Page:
average rows that are already in the table. Single-set aggregate operations are also possible on insert and delete operations as seen in this example:
Declare a number; begin delete from employee where sal > 1000 returning avg(sal) into a; dbms_output.put_line(a); end;
Normally, data is stored in a fairly dense format. However, in certain cases, this is not the case and data may be sparse in its nature. An example might be in an inventory report, we might not have inventoried a specific product over the period (perhaps there was none of that product in stock), but we might still want to reflect a 0 inventory for that product rather than a NULL.
A grouped table outer join (or partitioned outer join) allows you to improve the performance of SQL statements (and create easier-to-read SQL statements) that involve time-based calculations. The grouped table outer join allows you to fill in missing (or sparse) data in your joins. Here is an example of using a partitioned outer join:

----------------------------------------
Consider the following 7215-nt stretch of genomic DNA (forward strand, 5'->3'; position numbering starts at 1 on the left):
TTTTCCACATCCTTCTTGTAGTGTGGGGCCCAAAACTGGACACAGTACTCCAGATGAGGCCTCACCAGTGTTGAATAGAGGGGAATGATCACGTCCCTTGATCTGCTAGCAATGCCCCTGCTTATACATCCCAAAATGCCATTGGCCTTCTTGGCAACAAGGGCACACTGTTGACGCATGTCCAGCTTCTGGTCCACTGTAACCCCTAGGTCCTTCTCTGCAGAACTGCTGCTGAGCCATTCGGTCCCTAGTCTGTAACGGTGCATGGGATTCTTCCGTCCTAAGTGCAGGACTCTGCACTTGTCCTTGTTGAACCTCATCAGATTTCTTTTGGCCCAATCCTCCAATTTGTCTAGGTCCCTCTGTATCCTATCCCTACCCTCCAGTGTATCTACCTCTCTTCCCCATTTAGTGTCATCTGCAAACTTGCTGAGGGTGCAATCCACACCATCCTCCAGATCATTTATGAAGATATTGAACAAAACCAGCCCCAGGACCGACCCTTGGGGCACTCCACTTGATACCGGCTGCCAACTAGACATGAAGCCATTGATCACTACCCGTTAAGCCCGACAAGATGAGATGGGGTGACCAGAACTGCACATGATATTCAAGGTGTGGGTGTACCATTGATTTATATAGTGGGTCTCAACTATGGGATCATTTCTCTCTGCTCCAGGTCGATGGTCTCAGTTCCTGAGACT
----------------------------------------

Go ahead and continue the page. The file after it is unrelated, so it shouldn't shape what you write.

SELECT emp_name, dname, t.sales_date, NVL(amount,0) dense_sales FROM (SELECT SUBSTR(e.ename,1,15) emp_name, d.dname, s.sales_date sales_date, SUM(Amount) amount FROM Sales s, dept d, emp e WHERE s.empno = e.empno AND e.deptno=d.deptno AND s.sales_date > sysdate - 365 AND d.deptno=30 GROUP BY SUBSTR(e.ename,1,15), d.dname, s.sales_date ) v PARTITION BY (v.emp_name) RIGHT OUTER JOIN (SELECT DISTINCT sales_date FROM sales WHERE sales_date > sysdate - 365 ) t ON (v.sales_date = t.sales_date) ORDER BY t.sales_date;
And here is an example of the output from this query:
EMP_NAME DNAME SALES_DATE DENSE_SALES ---------- -------------- -------------- ----------- ALLEN SALES 02/01/2004 100 WARD 02/01/2004 0 ALLEN 02/02/2004 0 WARD SALES 02/02/2004 200